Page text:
Paper place mats are not a celebrated form of communication, with neither the romance of messages in bottles nor the eager audience for fortune cookies.In fact, I didn’t glance at the place mat in front of me as we settled in at the Bedford Diner in Bedford, Pennsylvania, on our way home from vacation Monday. But my sharp-eyed wife drew attention to it, pointing out the services offered: Excavation. Well drilling. Hydraulic cylinder repair.
“A lot of industrial,” she said, knowing I like industrial.
A dozen ads, plus one for the diner and a word search. Here, I thought, are people who want to get a message out, who paid RAK Advertising, trying to be heard. I should listen. So I phoned them all.
“Business is tough right now,” said Joe Ryan, 50, who runs Ryan Services, a general contractor. “It is somewhat slow. The natural gas business affected the area. We had the Marcellus (shale formation) right beside us in the Allegheny Mountains. A lot of drilling for natural gas. In ’07, ’08, companies out of Texas moved up, started drilling. They drilled so much, there was such an abundant supply, prices fell and a lot of people lost their jobs. We have work but not as much as we should.”
“Right now, this time of year, you might say we’re a bit busy,” said Randy Clark, whose father, Gerald, founded Clark Well Drilling in 1947. Since then, he said, things have gone downhill.
“Don’t get me into politics,” he said. “Put it this way: it’s not the country I remember when I was a kid. Some people seem to believe what we used to stand for is wrong.”
“We had to work for everything we got,” said Clark, 64.
Ryan’s 16-year-old daughter is adopted from China. I wondered if she faced any discrimination in the town of 2,800?
“There’s no bigotry,” Ryan said. “We have all different types in our school. So many times rural America gets a black eye.”
We talked guns.
“I am a gun owner,” said Ryan. “It seems to me, I think it’s a very simple question. You have the right to protect, but you also have responsibility. It’s not about hunting. It’s truly about self-defense and tyranny”—a reminder that George Washington marched his army through here in 1794, putting down the Whiskey Rebellion.
Matt Wilson owns FlowRight Plumbing, Electrical & Drain Cleaning.
“We’re doing good,” he said. “We’re a new company, mostly do work in Washington, D.C., but I started a company up here. Eventually we’ll get rid of D.C.”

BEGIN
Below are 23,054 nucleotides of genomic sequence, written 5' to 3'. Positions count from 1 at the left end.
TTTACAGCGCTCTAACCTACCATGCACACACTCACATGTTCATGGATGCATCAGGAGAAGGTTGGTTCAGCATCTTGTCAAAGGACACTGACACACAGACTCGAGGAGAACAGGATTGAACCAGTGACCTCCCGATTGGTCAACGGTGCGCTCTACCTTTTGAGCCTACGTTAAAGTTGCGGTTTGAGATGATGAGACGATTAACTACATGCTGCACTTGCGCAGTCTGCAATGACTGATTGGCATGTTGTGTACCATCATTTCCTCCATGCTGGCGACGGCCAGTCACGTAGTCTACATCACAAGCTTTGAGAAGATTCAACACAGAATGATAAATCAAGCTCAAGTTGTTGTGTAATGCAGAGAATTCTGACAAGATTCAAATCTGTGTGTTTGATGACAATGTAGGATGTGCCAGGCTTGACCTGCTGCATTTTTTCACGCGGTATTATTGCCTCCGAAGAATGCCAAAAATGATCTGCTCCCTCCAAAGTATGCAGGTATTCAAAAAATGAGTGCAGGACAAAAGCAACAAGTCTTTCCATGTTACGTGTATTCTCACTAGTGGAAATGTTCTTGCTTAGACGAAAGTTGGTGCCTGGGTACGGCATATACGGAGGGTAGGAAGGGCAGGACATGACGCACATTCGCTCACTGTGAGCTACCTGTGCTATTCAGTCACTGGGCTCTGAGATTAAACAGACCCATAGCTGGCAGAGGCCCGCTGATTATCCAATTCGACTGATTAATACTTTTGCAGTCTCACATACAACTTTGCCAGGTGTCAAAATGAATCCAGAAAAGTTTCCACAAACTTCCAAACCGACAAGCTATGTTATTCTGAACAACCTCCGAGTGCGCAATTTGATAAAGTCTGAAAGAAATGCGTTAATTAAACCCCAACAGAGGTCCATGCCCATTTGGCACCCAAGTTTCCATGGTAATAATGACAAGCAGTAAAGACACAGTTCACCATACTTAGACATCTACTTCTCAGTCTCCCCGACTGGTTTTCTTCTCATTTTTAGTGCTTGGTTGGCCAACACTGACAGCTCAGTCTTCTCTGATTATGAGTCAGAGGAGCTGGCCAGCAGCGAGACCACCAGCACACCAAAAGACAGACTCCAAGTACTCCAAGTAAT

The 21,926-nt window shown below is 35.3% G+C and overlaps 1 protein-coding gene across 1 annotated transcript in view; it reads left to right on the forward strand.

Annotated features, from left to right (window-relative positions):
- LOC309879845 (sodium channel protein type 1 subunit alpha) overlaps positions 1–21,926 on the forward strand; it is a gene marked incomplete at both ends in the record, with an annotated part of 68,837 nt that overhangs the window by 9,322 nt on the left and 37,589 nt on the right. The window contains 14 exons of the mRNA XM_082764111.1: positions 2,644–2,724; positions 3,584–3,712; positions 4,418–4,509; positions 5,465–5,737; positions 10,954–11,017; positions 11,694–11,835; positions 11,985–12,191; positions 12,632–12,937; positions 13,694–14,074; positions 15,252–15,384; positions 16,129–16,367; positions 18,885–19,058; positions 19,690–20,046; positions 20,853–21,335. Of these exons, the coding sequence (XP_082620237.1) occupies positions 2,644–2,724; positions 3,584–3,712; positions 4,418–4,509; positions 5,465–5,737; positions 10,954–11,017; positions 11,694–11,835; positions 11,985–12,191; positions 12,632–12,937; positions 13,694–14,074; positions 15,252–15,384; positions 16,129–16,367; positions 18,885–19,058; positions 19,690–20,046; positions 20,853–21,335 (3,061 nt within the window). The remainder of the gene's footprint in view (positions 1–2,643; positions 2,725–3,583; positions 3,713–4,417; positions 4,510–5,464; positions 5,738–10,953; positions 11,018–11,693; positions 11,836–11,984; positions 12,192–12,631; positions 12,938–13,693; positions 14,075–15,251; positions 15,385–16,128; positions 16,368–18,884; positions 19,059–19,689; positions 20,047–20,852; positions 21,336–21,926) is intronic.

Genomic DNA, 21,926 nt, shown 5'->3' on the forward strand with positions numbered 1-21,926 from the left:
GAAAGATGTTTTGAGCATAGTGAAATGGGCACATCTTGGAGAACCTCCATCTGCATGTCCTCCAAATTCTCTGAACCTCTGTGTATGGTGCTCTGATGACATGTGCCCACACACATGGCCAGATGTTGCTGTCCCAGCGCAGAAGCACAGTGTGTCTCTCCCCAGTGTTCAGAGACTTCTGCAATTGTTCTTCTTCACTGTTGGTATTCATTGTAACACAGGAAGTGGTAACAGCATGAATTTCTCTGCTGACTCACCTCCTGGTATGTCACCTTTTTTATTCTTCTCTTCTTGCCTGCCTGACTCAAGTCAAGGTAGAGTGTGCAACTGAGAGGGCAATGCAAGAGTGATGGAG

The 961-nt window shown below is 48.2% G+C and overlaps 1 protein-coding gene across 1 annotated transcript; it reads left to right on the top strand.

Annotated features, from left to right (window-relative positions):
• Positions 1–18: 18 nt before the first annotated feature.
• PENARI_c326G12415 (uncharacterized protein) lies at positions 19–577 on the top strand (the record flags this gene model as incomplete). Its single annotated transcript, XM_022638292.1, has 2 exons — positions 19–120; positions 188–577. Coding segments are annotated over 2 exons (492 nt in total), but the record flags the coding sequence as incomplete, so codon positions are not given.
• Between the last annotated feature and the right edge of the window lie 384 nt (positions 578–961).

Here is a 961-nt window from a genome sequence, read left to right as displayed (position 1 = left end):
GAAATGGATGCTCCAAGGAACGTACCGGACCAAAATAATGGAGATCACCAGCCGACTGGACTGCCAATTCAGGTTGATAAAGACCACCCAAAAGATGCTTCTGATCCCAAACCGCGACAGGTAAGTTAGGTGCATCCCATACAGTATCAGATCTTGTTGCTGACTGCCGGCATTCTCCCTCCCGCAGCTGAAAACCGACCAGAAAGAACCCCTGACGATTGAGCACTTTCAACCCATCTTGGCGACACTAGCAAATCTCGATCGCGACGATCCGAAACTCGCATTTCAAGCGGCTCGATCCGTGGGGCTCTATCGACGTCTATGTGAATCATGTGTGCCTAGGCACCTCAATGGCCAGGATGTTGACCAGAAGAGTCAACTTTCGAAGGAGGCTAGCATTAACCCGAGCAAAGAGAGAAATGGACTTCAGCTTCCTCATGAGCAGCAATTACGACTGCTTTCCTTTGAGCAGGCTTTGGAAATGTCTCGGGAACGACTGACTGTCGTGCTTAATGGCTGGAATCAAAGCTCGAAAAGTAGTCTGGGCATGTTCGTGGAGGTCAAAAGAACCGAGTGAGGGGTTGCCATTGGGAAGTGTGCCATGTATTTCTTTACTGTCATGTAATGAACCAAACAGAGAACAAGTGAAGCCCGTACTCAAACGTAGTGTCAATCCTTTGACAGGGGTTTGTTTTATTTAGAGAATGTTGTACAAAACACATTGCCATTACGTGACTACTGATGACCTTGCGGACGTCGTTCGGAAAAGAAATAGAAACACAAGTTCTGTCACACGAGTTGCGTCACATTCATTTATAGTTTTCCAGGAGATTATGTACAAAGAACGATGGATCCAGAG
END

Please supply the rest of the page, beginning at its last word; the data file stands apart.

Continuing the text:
Why? I’d think the money is in Washington, 140 miles away.
“Yeah, but the problem is the drive and the headaches and the people,” said Wilson, 59. “A bunch of weirdos: foreigners, young people who don’t have a clue what’s going on. Not like it used to be. Now it’s a joke.”
The plumbing industry needs new blood.
“Plumbing is in bad shape because nobody’s coming into the trade,” he said. “As our generation retires, kids aren’t coming into our trade now . . . . I’ve had friends say, ‘Matt, give me five good plumbers, I’ll buy five new trucks today.’ It’s sad, just the way it is, not getting any better. It ain’t like the old days.”
I said the newspaper business has its troubles too.
“We used to go into people’s house, ask if they have any old newspapers, spread ’em out, so we don’t make a mess,” he said. “Now ask these young people, ‘Do you have any newspapers?’ they laugh and say, ‘We don’t read the paper. We read the computer.’ In the old days, they had six inches of papers. Now they look at you like you’re nuts and say, ‘I’ll bring you a towel.'”
Everyone who spoke about the election is supporting Trump.
“We don’t have much of an option,” Ryan said. “We can’t take much more growth of debt and government. You know what you got with Hillary. That’s the scary thing. More of an anti-Hillary vote than anything.”
“I’m going to vote for Ronald Reagan,” joked Steve Stoltz, 55, a branch account manager at OneMain Financial. “I’d probably vote for Trump; I wouldn’t vote for Hillary. More on the abortion issue than anything. . . . I’m pro-life.”
In the lower left corner of the place mat is the River of God Church and Pastor Richard Reed. I thought I’d give him the last word.
“It’s a pretty well-known fact where we are at as a society,” said Reed. “We gotta change or else.”
“Putting God in the rightful place. Our country was founded on Christian principles, and we’ve drifted so far away that. We’re in bad shape spiritually, economically, physically, emotionally.”
I realized I hadn’t phoned the diner.
“We took it over two and half years ago,” said Scott Mole, 46, who owns the Bedford Diner with his wife, Nikki. “It was something we wanted to do. I worked in corporate all my life and was fed up with corporate rules and BS. We’ve got a 5-year-old and a 3-year-old. I wanted the freedom to actually see them, and this allowed me to be more of a family man. I wanted to see my kids and spend time with them. It’s important they know who their dad is.”
Is it working out?
“It’s just like anything else. Some days are harder than other days,” Mole said. “Nothing is perfect in life. But overall, I’m happy. Overall I am.”